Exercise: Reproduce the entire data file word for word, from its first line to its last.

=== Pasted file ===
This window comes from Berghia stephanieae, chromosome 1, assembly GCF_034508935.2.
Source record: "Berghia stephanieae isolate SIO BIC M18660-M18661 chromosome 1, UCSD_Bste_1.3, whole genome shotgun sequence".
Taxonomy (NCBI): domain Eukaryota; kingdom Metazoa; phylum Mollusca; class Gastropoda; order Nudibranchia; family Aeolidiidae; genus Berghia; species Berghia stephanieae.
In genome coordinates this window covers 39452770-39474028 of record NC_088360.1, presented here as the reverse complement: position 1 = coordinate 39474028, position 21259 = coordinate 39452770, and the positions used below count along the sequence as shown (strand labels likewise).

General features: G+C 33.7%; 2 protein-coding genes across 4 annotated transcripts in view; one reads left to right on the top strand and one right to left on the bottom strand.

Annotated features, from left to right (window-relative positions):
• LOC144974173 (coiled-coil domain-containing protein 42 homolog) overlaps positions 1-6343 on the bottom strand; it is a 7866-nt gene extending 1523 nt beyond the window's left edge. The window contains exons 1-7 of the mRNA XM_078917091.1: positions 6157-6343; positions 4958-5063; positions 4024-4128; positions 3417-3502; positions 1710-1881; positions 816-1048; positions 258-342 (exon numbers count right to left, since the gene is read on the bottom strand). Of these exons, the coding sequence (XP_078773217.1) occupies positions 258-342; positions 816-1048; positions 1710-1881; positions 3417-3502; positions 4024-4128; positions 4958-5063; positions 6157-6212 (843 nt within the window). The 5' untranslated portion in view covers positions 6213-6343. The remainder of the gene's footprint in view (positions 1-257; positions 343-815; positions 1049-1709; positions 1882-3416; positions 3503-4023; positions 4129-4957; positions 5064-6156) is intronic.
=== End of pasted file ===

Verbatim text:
This window comes from Berghia stephanieae, chromosome 1, assembly GCF_034508935.2.
Source record: "Berghia stephanieae isolate SIO BIC M18660-M18661 chromosome 1, UCSD_Bste_1.3, whole genome shotgun sequence".
Taxonomy (NCBI): domain Eukaryota; kingdom Metazoa; phylum Mollusca; class Gastropoda; order Nudibranchia; family Aeolidiidae; genus Berghia; species Berghia stephanieae.
In genome coordinates this window covers 39452770-39474028 of record NC_088360.1, presented here as the reverse complement: position 1 = coordinate 39474028, position 21259 = coordinate 39452770, and the positions used below count along the sequence as shown (strand labels likewise).

General features: G+C 33.7%; 2 protein-coding genes across 4 annotated transcripts in view; one reads left to right on the top strand and one right to left on the bottom strand.

Annotated features, from left to right (window-relative positions):
• LOC144974173 (coiled-coil domain-containing protein 42 homolog) overlaps positions 1-6343 on the bottom strand; it is a 7866-nt gene extending 1523 nt beyond the window's left edge. The window contains exons 1-7 of the mRNA XM_078917091.1: positions 6157-6343; positions 4958-5063; positions 4024-4128; positions 3417-3502; positions 1710-1881; positions 816-1048; positions 258-342 (exon numbers count right to left, since the gene is read on the bottom strand). Of these exons, the coding sequence (XP_078773217.1) occupies positions 258-342; positions 816-1048; positions 1710-1881; positions 3417-3502; positions 4024-4128; positions 4958-5063; positions 6157-6212 (843 nt within the window). The 5' untranslated portion in view covers positions 6213-6343. The remainder of the gene's footprint in view (positions 1-257; positions 343-815; positions 1049-1709; positions 1882-3416; positions 3503-4023; positions 4129-4957; positions 5064-6156) is intronic.